Plane from Moscow directed to alternate airfield due to cyclone

15.01.2012 21:00:51 (GMT+12)

A plane of Aeroflot that on Thursday was performing a flight to Petropavlovsk-Kamchatsky from Moscow’s Sheremetyevo airport was directed sent an alternate airport in Yuzhno-Sakhalinsk due to a cyclone on the Kamchatka Peninsula. It is planned that the aborted flight will be carried out in the morning on January 13, local time, the directorate of the Yelizovo airport of Petropavlovsk-Kamchatsky told Itar-Tass.

According to representatives of Aeroflot in Yuzhno-Sakhalinsk, all 260 passengers of the rerouted flight will be accommodated at the city’s hotels. All of them are provided with meals.

The traffic control service of the main airport of Kamchatka reported that at present the airport is open and ready to receive aircraft. The runway is operational and ready for landing of aircraft.

A cyclone with snowfall and blizzards approached the southern coast of Kamchatka from the Sea of ••Okhotsk overnight. It has affected the Yelizovo, Ust-Bolsheretsky districts of the territory and Petropavlovsk-Kamchatsky. In the south-west of the peninsula there were wind gusts up to 34 metres per second. Classes in all schools in Petropavlovsk-Kamchatsky were cancelled because of the snowstorm.

Currently, the intensity of precipitation and wind power are subsiding in the south of the Kamchatka Territory. However, the Kamchatka Hydrometeorology Centre warned that another powerful cyclone that originated off the coast of Japan will approach the peninsula on the night to January 13. Heavy snowfall and gale winds are expected. The cyclone will rage in the region for the next two days.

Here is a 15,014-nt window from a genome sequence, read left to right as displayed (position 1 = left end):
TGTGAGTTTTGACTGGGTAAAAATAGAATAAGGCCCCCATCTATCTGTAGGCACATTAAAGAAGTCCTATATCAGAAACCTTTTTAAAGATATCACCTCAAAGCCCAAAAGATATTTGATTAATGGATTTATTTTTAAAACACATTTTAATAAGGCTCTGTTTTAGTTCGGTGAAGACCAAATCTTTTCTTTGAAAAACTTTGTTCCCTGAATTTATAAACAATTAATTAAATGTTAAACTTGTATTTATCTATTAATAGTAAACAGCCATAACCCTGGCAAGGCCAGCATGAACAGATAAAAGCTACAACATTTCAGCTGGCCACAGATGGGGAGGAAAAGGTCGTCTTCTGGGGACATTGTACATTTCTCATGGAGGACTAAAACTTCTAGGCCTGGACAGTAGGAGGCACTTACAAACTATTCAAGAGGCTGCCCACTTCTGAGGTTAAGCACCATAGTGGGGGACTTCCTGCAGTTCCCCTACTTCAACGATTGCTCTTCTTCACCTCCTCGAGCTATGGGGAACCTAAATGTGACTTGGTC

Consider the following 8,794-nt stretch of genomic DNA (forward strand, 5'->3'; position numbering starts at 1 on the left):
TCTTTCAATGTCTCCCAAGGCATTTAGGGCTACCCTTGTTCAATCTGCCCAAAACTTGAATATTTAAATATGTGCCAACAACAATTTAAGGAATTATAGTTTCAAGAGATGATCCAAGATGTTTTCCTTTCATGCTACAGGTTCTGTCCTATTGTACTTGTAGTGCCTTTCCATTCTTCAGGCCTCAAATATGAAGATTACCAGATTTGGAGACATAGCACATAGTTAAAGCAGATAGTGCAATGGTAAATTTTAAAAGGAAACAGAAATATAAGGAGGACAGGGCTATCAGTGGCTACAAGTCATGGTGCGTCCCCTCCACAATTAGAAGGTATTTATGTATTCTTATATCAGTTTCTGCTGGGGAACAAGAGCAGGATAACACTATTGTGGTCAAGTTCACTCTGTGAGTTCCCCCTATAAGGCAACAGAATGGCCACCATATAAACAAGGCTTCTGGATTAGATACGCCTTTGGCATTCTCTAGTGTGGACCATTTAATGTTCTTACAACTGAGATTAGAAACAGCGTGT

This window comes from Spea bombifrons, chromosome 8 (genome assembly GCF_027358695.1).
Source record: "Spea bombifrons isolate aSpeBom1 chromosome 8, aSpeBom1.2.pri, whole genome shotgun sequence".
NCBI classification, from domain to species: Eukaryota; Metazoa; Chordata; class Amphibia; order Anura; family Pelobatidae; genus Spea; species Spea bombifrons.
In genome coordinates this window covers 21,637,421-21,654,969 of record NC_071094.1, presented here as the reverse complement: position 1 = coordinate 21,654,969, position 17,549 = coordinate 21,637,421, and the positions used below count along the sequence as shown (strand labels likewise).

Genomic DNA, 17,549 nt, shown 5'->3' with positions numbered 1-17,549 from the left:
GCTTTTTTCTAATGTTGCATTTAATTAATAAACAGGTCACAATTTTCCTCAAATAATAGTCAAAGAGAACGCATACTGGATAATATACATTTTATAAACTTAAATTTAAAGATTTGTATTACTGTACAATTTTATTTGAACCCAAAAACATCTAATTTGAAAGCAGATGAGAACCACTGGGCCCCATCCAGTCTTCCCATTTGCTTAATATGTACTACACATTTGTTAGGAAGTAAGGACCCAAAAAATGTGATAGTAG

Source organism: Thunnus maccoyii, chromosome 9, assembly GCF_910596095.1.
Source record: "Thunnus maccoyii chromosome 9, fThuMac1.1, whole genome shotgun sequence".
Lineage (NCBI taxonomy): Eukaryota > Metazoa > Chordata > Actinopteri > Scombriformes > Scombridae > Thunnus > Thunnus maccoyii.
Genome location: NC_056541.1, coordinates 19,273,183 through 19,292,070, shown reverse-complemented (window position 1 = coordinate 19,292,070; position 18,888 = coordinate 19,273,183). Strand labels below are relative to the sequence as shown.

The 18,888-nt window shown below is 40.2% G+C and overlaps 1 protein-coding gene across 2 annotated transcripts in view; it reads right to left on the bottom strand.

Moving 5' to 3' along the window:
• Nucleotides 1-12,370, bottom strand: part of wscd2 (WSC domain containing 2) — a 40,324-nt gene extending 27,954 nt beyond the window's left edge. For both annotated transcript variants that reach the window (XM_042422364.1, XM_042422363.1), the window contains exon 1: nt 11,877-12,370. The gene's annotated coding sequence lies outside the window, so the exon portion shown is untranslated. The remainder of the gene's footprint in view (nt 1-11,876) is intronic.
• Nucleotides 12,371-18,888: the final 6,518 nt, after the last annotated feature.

The avalanche hazard has increased in the mountainous districts of the region because of the snowfall. The hazard will persist until January 15, the Kamchatka avalanche centre reported.

Organisations that work in the mountains have been advised to take measures to ensure safety of personnel. Hikers, hunters and extreme sports fans were urged to be extremely careful and refrain, if possible, from their activities during the hazard period.

Kamchatka is a 1,250-kilometre (780 mi) peninsula in the Russian Far East, with an area of 472,300 square km (182,400 sq mi). It lies between the Pacific Ocean to the east and the Sea of Okhotsk to the west. Immediately offshore along the Pacific coast of the peninsula runs the 10,500-metre (34,400 ft) deep Kuril-Kamchatka Trench.

The Kamchatka Peninsula, the Commander Islands, and Karaginsky Island constitute the Kamchatka Krai of the Russian Federation. The vast majority of the 402,500 inhabitants are Russians, but there are also about 8,743 Koryaks. More than half of the population lives in Petropavlovsk-Kamchatsky (198,028 people) and nearby Yelizovo (41,533).

The Kamchatka peninsula contains the Volcanoes of Kamchatka, a UNESCO World Heritage Site. Kamchatka receives up to 2,700 mm (110 in) of precipitation per year. The summers are moderately cool, and the winters tend to be rather stormy with rare amounts of lightning.